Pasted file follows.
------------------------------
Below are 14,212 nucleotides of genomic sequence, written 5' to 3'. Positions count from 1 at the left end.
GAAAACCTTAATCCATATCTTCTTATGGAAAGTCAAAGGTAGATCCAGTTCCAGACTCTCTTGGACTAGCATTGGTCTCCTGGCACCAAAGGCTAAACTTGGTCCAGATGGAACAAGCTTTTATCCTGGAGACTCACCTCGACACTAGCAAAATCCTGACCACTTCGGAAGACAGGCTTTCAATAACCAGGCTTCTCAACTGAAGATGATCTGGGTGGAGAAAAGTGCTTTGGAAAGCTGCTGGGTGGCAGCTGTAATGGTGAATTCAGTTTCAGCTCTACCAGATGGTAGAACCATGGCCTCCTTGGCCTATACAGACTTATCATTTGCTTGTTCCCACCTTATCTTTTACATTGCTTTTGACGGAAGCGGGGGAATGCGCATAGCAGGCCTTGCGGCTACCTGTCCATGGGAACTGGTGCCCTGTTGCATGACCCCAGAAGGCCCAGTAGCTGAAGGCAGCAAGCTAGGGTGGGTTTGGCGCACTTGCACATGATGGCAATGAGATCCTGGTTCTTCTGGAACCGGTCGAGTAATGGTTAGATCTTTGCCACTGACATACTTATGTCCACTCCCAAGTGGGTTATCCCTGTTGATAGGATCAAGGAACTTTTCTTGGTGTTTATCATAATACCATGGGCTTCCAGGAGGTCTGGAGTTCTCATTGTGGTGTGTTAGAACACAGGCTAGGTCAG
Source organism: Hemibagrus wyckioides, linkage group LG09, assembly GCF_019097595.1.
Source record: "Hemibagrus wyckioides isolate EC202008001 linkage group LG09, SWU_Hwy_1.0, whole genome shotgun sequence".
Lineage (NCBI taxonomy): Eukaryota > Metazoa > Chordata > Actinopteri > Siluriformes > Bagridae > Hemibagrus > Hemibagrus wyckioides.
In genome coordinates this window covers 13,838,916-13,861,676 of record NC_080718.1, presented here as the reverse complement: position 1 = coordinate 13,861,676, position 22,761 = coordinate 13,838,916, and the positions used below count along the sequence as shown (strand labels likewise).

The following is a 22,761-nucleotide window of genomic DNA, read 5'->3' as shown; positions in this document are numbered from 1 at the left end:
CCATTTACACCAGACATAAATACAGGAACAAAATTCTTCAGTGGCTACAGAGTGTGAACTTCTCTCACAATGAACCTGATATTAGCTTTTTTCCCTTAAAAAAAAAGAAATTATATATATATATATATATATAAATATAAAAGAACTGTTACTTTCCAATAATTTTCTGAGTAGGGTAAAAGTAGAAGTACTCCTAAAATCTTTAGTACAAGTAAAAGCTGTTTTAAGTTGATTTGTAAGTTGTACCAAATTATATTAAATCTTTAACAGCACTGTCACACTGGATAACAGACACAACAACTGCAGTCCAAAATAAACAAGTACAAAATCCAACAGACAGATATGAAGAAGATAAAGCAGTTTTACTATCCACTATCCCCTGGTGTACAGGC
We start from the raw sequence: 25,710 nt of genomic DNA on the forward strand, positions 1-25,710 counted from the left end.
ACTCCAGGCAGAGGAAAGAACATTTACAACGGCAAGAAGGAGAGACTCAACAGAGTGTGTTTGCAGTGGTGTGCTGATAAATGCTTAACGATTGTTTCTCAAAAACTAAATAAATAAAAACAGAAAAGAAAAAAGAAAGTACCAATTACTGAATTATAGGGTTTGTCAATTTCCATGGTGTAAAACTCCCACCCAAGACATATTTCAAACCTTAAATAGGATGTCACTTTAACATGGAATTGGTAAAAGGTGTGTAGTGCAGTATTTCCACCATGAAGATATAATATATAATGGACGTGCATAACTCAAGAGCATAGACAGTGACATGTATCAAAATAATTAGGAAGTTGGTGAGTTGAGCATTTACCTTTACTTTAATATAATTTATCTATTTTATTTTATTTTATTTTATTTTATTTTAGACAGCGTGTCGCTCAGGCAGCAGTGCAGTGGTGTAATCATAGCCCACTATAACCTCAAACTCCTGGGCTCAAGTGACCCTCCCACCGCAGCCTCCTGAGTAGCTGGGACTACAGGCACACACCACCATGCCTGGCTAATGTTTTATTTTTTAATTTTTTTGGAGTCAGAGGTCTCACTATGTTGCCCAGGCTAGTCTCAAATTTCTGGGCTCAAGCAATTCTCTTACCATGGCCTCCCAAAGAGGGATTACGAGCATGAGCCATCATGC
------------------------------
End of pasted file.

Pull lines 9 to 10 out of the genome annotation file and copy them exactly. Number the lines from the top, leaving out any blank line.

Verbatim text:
We start from the raw sequence: 25,710 nt of genomic DNA on the forward strand, positions 1-25,710 counted from the left end.
ACTCCAGGCAGAGGAAAGAACATTTACAACGGCAAGAAGGAGAGACTCAACAGAGTGTGTTTGCAGTGGTGTGCTGATAAATGCTTAACGATTGTTTCTCAAAAACTAAATAAATAAAAACAGAAAAGAAAAAAGAAAGTACCAATTACTGAATTATAGGGTTTGTCAATTTCCATGGTGTAAAACTCCCACCCAAGACATATTTCAAACCTTAAATAGGATGTCACTTTAACATGGAATTGGTAAAAGGTGTGTAGTGCAGTATTTCCACCATGAAGATATAATATATAATGGACGTGCATAACTCAAGAGCATAGACAGTGACATGTATCAAAATAATTAGGAAGTTGGTGAGTTGAGCATTTACCTTTACTTTAATATAATTTATCTATTTTATTTTATTTTATTTTATTTTATTTTAGACAGCGTGTCGCTCAGGCAGCAGTGCAGTGGTGTAATCATAGCCCACTATAACCTCAAACTCCTGGGCTCAAGTGACCCTCCCACCGCAGCCTCCTGAGTAGCTGGGACTACAGGCACACACCACCATGCCTGGCTAATGTTTTATTTTTTAATTTTTTTGGAGTCAGAGGTCTCACTATGTTGCCCAGGCTAGTCTCAAATTTCTGGGCTCAAGCAATTCTCTTACCATGGCCTCCCAAAGAGGGATTACGAGCATGAGCCATCATGC